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In attacks on programs, such as stack buffer overflows, what is the objective of the attacker? I’m having trouble learning the technical details of the attack (such as overwriting the function’s return address) because it’s not clear what such attacks are intended to achieve. For example, in SQL injection, it’s usually done to get confidential information or make the server run code. It seems like the prerequisite for a buffer overflow attack is for the attacker to already have the ability to run code on the machine, so what more do they want?

Is it usually a program on a remote computer that is being attacked in these situations? By the way I'm more familiar with C++ than C.

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An aspect which hasn't been mentioned yet very clearly: suppose you have a multi-user system (as all modern PC OSes like Windows, Linux, Unix and so on are), and suppose you are a normal (non-privileged) user who can run "normal" application programs. Now you want to do something malicious to your PC (like installing a keylogger to get all passwords which the other users of the PC are typing, or reading other users' emails). But you can't do that because you are just a normal user, do not have administrative rights, can't install software and can't view other users' data.

So your goal is to become a user with administrative rights (administrator in Windows, root in Linux / Unix, etc.). Besides tricking the administrator into giving you his password, another way to achieve that is to attack a vulnerable program which already is running with administrative rights. If you could make such a program run your code (for example, by abusing a buffer overflow), then this code would run with administrative privileges as well, and -bang- you could do anything what you like with the machine.

This is called privilege escalation. Please note that (due to technical reasons which can't be explained here in detail) practically every system has lots of (server) processes with root privileges running in the background, so this is a real scenario (actually, I am estimating that most of the attacks against local programs are done for privilege escalation).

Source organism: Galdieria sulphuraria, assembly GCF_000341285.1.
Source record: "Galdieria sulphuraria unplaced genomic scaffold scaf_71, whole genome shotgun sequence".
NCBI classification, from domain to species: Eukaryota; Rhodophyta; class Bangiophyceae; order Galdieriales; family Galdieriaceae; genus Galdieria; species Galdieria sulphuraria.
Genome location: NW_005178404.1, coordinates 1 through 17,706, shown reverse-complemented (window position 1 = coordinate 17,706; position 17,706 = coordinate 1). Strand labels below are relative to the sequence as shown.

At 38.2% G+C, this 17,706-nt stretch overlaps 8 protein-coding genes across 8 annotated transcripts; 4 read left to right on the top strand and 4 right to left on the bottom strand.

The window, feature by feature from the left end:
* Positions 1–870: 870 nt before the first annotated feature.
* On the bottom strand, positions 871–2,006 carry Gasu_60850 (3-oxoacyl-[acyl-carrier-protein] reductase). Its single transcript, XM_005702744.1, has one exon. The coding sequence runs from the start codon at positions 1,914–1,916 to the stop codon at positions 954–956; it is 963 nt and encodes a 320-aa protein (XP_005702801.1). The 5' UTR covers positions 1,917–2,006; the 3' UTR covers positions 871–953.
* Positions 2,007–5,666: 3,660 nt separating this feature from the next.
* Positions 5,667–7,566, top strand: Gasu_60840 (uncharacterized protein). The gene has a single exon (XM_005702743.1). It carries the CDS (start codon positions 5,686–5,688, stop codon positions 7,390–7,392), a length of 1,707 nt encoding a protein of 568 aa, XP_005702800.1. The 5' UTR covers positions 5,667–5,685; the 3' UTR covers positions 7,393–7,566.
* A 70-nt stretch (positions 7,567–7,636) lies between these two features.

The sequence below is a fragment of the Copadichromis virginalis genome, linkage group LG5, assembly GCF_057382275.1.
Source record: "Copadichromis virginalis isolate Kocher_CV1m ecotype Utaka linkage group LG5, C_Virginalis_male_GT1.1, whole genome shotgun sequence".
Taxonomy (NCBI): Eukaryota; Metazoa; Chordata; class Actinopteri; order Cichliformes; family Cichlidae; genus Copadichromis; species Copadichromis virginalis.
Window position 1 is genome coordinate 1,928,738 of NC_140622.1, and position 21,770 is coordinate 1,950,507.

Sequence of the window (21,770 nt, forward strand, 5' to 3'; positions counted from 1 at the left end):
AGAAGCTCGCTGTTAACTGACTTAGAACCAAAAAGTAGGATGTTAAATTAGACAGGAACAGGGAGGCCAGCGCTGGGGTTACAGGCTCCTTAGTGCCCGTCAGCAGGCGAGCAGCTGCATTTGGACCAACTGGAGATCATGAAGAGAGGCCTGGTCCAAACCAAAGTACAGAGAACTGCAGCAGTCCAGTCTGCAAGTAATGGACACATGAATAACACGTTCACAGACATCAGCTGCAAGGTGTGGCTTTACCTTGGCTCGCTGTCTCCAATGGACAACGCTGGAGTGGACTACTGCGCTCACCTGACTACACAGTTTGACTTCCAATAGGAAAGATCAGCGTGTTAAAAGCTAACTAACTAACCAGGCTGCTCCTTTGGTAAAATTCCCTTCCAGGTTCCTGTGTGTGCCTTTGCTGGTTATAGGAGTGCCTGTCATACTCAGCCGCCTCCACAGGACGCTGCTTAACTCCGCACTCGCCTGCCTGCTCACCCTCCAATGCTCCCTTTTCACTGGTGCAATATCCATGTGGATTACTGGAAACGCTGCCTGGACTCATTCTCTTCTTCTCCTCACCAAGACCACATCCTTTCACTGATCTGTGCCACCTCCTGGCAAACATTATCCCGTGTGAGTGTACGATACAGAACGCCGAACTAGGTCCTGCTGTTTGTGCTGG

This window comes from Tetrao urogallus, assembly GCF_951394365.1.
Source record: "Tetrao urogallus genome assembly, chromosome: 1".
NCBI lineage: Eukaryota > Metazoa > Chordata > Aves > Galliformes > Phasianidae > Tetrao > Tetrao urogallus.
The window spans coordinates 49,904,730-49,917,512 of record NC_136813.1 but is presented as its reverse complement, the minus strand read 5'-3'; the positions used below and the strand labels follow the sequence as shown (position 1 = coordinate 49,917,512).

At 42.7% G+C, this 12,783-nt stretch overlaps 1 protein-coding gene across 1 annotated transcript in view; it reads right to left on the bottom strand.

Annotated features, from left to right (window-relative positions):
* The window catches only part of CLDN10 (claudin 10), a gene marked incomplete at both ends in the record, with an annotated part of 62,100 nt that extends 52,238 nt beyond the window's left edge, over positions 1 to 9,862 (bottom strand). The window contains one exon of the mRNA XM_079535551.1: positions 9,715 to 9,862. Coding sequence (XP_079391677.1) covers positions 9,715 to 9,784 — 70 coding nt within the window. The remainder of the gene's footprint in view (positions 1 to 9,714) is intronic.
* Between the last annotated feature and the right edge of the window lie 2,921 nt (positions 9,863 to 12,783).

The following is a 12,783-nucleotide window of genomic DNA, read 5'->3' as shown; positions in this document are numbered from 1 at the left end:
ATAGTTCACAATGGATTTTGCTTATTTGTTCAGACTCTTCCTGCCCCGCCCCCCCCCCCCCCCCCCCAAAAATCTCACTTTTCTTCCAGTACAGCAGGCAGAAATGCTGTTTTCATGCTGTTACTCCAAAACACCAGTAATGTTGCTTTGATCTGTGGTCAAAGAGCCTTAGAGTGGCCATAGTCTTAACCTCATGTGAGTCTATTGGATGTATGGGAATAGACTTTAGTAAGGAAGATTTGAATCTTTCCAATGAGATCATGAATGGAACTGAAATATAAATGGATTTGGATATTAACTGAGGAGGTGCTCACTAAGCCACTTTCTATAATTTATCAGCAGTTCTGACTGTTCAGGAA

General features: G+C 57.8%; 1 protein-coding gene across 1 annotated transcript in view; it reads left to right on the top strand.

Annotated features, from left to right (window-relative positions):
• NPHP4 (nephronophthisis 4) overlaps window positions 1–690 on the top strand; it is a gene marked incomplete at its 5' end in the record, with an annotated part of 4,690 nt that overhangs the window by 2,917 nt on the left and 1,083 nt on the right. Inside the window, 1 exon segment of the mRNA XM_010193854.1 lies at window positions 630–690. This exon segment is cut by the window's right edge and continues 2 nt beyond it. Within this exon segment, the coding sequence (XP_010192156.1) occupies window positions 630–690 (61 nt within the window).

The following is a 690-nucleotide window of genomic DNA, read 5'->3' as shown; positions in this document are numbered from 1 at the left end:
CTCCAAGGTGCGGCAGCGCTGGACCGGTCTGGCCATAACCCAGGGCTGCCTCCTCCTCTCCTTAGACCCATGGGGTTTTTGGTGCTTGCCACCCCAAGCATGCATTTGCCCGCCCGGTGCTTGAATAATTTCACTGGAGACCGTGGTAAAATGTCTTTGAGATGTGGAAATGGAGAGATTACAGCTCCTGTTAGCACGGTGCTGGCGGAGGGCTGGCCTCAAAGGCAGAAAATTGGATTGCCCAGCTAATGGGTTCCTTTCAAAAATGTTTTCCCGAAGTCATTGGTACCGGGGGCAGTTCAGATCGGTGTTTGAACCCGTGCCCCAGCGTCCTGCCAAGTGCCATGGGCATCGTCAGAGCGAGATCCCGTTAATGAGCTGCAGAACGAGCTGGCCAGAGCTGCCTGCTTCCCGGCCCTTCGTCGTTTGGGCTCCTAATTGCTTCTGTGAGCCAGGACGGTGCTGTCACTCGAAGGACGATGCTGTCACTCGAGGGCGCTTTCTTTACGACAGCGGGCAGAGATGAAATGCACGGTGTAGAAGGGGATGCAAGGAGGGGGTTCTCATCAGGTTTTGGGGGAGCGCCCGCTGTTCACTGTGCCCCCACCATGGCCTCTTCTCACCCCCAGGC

So the key factor is: when you (a normal user) run a program, this program runs with your own privileges and access restrictions, but when you can make a program which is already running with administrative privileges run your own code by abusing buffer overflows and similar techniques, your code runs with administrative privileges as well.

Please note that this explanation is heavily simplified (for example, in Linux / Unix there are SUID programs and so on), but hopefully expresses the underlying idea.

One last thing: privilege escalation is often the goal whether or not the attack is done locally or remotely. Often enough, attacks work in two steps:

  1. First, the attacker gets a naive user's password (for example, because it is too weak, is the birthday of his wife or the name of his dog) and then uses these credentials to get onto the respective machine remotely.

  2. Then, as the second step, being that user, the attacker scans the respective machine for vulnerable, privileged software and, for example by abusing buffer overflows in that software, lets that software run his malicious code which in turn is executed with the same privileges as the vulnerable software, effectively making the attacker an administrator.

Of course, there are also many cases where an attacker directly abuses privileged software running on a remote system (for example, web server processes running on Linux under root). But since you have primarily asked for the sense of local attacks, we'll leave that away for now.

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Most of the exploits which takes advantage of Buffer Overflow vulnerability does Code Execution on the victim's machine, and this is the main intention of the attacker, to take control of others computer remotely or locally.

  • You will find this helpful for more through understanding of BO type attacks and exploitation here : insecure.org/stf/smashstack.html – avicoder Dec 14 '15 at 12:18
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    But isn't a user already doing code execution by running the program? So what's the gain? – Celeritas Dec 14 '15 at 16:54